The Macau government is promising to issue even more supportive policies for the cities economy in the coming months.
In spite of the recent China stock market turmoil and coupled with the fact that a recent report had shown that gamblers themselves were spending around a third less at the casino tables than they were this time last year some Macau casino operators are basking in the fact that their stock prices have risen at least 20% in July.
The trio of operators enjoying the sudden and surprising rebound are MGM China Holdings Ltd., Sands China Ltd. and Wynn Macau Ltd. In the first half it was actually Wynn Macau whose stocks had fell by a massive 41%.
Last year operators saw a fall in their share prices mostly due to the tighter travel restrictions the Macau government had placed on visitors travelling from mainland China. The restriction was intended to stop the mainland tourists simply using Macau to transit through to their destination. It now meant that their transit visa would be cut down from seven to just five days.
But in a surprise move in June the Macau government decided to ease its strict travelling policy to help encourage visitors and help the cities failing casino industry. That month also saw a slightly smaller slump in revenue from that which was initially predicted. Thanks to this supportive policy the stocks began to slowly rise once more for many of the main casino operators based in Macau. The government are also promising to issue even more supportive policies for the cities economy in the coming months.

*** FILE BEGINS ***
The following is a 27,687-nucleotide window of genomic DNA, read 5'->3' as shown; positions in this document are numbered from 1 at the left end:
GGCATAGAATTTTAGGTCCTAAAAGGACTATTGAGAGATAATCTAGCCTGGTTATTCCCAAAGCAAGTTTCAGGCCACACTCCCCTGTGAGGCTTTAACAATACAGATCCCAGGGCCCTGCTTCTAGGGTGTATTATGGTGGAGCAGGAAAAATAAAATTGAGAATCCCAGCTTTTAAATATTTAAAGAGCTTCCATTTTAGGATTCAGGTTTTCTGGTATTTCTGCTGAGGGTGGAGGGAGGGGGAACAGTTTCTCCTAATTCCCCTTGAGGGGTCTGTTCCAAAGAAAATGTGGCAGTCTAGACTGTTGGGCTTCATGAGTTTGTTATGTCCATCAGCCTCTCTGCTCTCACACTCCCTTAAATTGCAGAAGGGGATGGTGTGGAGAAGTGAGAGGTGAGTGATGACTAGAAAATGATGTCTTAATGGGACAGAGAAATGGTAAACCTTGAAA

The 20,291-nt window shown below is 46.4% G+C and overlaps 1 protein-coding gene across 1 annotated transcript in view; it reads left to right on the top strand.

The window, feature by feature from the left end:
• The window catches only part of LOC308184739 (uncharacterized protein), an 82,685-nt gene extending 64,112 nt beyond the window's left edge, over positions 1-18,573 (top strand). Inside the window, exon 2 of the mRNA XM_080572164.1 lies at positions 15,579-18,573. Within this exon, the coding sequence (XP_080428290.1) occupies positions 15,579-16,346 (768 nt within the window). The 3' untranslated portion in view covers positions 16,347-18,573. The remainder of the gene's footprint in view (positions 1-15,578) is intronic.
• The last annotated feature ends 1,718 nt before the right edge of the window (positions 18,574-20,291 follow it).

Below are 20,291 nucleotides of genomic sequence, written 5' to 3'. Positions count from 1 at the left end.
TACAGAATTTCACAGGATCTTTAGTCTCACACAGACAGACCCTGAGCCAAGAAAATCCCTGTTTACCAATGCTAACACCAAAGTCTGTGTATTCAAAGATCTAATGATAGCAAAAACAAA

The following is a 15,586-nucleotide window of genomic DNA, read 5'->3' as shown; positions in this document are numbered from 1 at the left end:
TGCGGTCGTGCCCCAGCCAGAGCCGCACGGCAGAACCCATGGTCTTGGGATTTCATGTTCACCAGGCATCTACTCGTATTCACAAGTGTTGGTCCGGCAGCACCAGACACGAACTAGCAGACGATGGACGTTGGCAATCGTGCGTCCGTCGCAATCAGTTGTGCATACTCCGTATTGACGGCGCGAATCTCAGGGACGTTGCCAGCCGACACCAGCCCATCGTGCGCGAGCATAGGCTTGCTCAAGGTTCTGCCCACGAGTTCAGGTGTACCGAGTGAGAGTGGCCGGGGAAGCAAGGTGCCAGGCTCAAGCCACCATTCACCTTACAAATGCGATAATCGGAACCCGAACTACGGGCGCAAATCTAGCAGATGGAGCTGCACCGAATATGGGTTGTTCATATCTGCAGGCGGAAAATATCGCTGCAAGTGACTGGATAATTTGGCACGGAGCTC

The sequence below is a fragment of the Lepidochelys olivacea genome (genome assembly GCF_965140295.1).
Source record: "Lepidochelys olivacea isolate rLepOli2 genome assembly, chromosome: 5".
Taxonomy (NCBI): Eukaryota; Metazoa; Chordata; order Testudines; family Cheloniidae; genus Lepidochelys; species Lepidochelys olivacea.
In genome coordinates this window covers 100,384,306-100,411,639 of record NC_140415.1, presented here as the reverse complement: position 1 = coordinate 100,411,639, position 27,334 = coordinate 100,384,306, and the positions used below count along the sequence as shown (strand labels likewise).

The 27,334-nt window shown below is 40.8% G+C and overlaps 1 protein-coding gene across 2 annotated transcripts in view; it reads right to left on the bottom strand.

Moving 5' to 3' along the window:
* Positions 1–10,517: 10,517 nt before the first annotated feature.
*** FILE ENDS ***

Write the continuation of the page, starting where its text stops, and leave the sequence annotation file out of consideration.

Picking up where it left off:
There were also plans to introduce a complete smoking ban in Macau casinos which caused more concern for operators last month as they were awaiting the stock slump turnaround. However, it now seems that perhaps even this potential ban may get relaxed. But whilst Macau may be enjoying this boom following the casino industries 9 month market lull experts are predicting that it may be short-lived.
Investors are still reluctant to invest due to predictions that casino stocks may not climb much further for quite some time. There may be higher labour and construction costs that could affect casino earnings and if of course the aforementioned restrictions aren’t eased suitably enough it will have a major impact once more on visitor numbers and ultimately casino revenue. With online gaming alternatives like city bingo and other gambling sites gaining more and more popularity, it looks like the land based casinos like those in Macau will be fighting hard to compete.